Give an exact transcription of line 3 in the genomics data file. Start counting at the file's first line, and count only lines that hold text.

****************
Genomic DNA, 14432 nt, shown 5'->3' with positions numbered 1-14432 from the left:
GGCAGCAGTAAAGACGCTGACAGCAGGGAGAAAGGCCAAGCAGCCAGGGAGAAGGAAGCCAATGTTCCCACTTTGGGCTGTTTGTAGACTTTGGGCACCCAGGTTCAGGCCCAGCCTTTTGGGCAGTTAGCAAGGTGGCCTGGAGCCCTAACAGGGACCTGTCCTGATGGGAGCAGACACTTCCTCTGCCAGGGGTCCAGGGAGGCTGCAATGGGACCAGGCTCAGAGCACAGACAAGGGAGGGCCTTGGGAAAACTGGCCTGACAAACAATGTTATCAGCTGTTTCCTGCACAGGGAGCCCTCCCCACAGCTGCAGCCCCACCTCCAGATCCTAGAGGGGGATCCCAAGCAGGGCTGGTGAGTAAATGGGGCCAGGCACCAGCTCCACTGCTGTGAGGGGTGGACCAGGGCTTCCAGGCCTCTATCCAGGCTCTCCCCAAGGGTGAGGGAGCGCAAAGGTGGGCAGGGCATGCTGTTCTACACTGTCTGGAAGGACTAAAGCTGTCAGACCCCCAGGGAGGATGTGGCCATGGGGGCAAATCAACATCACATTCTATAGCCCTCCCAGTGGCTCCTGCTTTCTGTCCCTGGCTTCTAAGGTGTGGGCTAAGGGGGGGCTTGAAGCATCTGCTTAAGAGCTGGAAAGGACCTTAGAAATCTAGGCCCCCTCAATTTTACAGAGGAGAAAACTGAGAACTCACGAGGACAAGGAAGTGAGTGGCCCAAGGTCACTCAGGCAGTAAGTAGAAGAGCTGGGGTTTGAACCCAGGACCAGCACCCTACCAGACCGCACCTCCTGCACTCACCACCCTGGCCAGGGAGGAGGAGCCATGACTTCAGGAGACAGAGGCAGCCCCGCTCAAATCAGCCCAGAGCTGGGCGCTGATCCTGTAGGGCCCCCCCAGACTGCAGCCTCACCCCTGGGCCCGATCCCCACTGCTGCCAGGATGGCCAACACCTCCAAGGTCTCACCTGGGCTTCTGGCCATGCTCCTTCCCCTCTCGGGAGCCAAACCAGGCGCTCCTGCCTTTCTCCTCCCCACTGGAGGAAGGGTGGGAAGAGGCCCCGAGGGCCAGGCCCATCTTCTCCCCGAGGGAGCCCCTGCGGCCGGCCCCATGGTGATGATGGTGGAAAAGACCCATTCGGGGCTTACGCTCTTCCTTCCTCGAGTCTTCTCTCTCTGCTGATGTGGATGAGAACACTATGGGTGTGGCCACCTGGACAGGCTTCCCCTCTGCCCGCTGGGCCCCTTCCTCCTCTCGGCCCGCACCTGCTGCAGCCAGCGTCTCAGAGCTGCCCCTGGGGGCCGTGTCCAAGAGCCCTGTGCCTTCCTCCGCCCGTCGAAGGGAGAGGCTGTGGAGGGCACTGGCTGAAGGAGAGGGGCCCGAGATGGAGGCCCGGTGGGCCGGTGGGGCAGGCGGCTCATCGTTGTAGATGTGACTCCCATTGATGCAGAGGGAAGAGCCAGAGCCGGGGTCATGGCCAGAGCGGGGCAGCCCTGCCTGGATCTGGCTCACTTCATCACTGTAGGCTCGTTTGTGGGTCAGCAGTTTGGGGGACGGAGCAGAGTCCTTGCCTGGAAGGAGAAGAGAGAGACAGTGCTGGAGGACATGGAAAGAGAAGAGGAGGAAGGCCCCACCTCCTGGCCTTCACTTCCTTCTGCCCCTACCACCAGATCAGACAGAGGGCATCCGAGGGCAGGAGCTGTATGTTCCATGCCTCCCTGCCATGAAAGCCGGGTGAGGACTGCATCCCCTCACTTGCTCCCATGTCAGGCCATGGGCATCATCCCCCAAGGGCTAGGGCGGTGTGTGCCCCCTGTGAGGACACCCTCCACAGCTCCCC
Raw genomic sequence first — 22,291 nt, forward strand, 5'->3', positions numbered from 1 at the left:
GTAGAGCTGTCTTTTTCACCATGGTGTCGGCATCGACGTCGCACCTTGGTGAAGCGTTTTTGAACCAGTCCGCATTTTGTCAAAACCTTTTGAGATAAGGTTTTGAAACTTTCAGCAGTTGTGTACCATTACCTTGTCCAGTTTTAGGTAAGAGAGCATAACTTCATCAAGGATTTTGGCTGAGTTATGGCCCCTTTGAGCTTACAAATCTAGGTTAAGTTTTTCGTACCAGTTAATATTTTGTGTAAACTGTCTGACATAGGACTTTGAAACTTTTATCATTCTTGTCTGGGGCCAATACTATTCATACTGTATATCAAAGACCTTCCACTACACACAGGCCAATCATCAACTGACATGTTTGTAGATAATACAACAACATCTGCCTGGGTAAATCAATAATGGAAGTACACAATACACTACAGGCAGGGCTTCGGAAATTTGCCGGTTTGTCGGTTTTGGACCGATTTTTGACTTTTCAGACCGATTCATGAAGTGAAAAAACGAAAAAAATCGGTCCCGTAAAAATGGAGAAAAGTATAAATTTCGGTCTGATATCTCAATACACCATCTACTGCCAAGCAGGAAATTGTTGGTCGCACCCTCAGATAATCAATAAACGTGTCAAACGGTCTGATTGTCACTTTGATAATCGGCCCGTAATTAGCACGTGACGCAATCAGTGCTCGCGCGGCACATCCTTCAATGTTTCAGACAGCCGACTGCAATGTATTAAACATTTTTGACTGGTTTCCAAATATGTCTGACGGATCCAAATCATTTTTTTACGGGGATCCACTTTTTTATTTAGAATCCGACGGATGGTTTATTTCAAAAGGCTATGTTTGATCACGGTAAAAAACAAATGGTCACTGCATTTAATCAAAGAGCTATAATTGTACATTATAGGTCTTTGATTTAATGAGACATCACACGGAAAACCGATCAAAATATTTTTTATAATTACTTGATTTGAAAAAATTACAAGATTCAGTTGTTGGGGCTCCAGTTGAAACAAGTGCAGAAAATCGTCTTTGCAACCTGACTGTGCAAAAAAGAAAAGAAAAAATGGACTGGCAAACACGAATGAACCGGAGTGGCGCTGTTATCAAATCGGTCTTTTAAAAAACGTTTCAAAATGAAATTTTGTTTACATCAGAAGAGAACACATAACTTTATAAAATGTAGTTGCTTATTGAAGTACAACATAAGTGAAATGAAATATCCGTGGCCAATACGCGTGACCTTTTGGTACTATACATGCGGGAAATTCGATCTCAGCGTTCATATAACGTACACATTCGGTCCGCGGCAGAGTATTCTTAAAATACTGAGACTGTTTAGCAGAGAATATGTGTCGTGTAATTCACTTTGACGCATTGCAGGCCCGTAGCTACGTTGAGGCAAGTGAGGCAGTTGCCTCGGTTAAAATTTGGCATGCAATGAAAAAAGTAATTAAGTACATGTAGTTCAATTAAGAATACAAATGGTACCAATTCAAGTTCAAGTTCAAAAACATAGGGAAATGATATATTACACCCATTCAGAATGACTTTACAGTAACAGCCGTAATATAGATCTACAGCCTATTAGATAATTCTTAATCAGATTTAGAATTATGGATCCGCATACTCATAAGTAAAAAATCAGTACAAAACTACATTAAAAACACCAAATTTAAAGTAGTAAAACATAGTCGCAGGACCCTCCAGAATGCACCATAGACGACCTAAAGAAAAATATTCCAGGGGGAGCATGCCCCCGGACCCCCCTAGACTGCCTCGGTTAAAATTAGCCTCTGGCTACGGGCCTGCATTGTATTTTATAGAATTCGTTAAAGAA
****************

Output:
Raw genomic sequence first — 22,291 nt, forward strand, 5'->3', positions numbered from 1 at the left: